Other Name: Children's savings account
Detailed Description:

The AIDS epidemic and a 20‐year civil war have had a devastating impact on Uganda. The events have led to population displacement, worsening living conditions, exacerbation of poverty, and disruption of already weakened social service systems. As implemented, the Suubi Project goes considerably beyond the usual care, which primarily consists of institutionalization and reactive strategies (involving food and material aid). Specifically, the intervention promotes children's savings accounts, also known as children development accounts, for postprimary education and microenterprise development (i.e., development of small income‐generating businesses).

The Suubi intervention is grounded in asset theory (Sherraden 1990, 1991), which holds that assets (e.g., savings, educational opportunities, and economic opportunities in the form of income‐generating activities or microenterprises) have important economic, social, and psychological benefits for individuals and families. Asset building is increasingly viewed as a critical factor for reducing poverty, improving psychosocial functioning, and positively affecting attitudes and behaviors.

  Eligibility

Ages Eligible for Study:   11 Years to 17 Years
Genders Eligible for Study:   Both
Accepts Healthy Volunteers:   No
Criteria

Inclusion Criteria:

  • an orphaned child, defined as a child who has lost one or both parents to HIV/AIDS; enrolled in primary school (even though possibly not attending regularly); between the ages of 12 to 15 years.
  Contacts and Locations
Choosing to participate in a study is an important personal decision. Talk with your doctor and family members or friends about deciding to join a study. To learn more about this study, you or your doctor may contact the study research staff using the Contacts provided below. For general information, see Learn About Clinical Studies.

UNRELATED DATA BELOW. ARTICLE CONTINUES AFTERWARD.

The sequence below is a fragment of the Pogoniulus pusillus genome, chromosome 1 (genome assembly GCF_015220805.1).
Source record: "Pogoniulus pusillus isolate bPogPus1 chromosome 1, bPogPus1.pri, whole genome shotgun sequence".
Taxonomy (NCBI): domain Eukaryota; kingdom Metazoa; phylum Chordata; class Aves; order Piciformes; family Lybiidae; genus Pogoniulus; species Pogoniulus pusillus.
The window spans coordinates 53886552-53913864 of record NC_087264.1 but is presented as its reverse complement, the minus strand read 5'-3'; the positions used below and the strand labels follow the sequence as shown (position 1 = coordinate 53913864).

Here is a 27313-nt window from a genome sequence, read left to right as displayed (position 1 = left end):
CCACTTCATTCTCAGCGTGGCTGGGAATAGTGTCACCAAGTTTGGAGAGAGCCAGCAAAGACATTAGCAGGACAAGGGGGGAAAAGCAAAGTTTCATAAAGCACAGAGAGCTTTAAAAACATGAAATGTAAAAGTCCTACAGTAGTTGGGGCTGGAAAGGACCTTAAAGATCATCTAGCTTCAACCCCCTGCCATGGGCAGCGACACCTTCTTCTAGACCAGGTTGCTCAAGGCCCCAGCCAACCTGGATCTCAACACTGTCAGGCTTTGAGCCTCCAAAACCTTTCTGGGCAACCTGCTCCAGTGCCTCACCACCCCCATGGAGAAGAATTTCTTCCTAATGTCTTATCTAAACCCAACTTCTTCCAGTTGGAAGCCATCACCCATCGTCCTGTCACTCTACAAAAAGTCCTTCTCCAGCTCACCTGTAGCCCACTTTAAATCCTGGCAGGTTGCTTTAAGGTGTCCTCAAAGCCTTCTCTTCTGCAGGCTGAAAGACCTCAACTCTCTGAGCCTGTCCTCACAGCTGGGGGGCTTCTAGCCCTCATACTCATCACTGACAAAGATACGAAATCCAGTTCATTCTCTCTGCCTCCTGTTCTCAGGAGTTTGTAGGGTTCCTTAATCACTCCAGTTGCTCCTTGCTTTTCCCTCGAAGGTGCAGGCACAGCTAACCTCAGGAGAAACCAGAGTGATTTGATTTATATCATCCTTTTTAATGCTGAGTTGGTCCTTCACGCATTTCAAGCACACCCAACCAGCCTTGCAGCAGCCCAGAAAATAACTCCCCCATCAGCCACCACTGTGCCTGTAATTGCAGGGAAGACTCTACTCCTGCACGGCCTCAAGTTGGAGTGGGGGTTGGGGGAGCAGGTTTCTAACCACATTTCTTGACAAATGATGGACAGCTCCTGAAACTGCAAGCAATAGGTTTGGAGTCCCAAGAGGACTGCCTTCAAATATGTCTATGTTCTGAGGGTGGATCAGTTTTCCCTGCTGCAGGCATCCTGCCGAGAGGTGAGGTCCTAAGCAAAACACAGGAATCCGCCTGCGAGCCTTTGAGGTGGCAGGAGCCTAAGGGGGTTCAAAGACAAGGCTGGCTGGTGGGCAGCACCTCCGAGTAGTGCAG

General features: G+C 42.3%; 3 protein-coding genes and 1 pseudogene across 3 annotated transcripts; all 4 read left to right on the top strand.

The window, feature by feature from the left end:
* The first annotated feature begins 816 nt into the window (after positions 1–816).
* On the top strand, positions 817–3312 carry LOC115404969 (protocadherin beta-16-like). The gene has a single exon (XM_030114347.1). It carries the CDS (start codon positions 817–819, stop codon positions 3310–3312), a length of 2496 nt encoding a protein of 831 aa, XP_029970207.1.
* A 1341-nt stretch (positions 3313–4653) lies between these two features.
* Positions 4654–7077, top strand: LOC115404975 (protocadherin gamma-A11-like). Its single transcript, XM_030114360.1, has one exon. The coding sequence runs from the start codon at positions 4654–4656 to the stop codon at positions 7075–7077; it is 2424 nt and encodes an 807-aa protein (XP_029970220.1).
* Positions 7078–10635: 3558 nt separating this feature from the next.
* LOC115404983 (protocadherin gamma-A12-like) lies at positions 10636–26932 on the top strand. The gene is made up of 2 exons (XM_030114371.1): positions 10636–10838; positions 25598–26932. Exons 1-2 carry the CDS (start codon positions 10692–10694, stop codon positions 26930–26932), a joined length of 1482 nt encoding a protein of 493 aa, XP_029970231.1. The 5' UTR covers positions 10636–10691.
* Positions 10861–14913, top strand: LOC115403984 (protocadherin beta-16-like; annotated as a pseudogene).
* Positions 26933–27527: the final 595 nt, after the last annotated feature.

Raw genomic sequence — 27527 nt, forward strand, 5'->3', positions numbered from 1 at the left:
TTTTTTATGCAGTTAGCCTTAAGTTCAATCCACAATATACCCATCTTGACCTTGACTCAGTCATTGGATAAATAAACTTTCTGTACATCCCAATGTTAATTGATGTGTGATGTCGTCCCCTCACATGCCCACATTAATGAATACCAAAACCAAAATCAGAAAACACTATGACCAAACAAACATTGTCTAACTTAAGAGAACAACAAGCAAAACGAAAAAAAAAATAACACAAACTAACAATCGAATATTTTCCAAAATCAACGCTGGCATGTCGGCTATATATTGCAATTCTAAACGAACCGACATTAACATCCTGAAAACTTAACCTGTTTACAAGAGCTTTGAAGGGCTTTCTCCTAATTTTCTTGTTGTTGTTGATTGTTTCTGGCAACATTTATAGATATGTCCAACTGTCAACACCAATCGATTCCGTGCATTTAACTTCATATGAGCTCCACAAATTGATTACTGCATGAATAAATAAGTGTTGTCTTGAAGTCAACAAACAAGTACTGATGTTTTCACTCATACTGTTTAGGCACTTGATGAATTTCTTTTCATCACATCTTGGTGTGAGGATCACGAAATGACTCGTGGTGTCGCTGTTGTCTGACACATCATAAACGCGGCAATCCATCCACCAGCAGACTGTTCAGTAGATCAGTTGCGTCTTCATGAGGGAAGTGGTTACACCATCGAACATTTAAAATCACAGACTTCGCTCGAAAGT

Please refer to this study by its ClinicalTrials.gov identifier: NCT01163695

Locations
Uganda
St. Joseph's Matale Parish
Rakai, Uganda
Sponsors and Collaborators
Columbia University
Investigators
Principal Investigator: Fred M Ssewamala, PhD Columbia University
  More Information

Publications:
Additional publications automatically indexed to this study by ClinicalTrials.gov Identifier (NCT Number):
Responsible Party: Fred Ssewamala, PhD, Associate Professor of Social Work, Columbia University
ClinicalTrials.gov Identifier: NCT01163695     History of Changes
Other Study ID Numbers: AAAA5337, R21MH076475-01
Study First Received: July 14, 2010
Last Updated: March 13, 2014
Health Authority: United States: Institutional Review Board
Uganda: National Council for Science and Technology

Keywords provided by Columbia University:
economic empowerment model, orphans, sub-Saharan Africa

ClinicalTrials.gov processed this record on August 28, 2014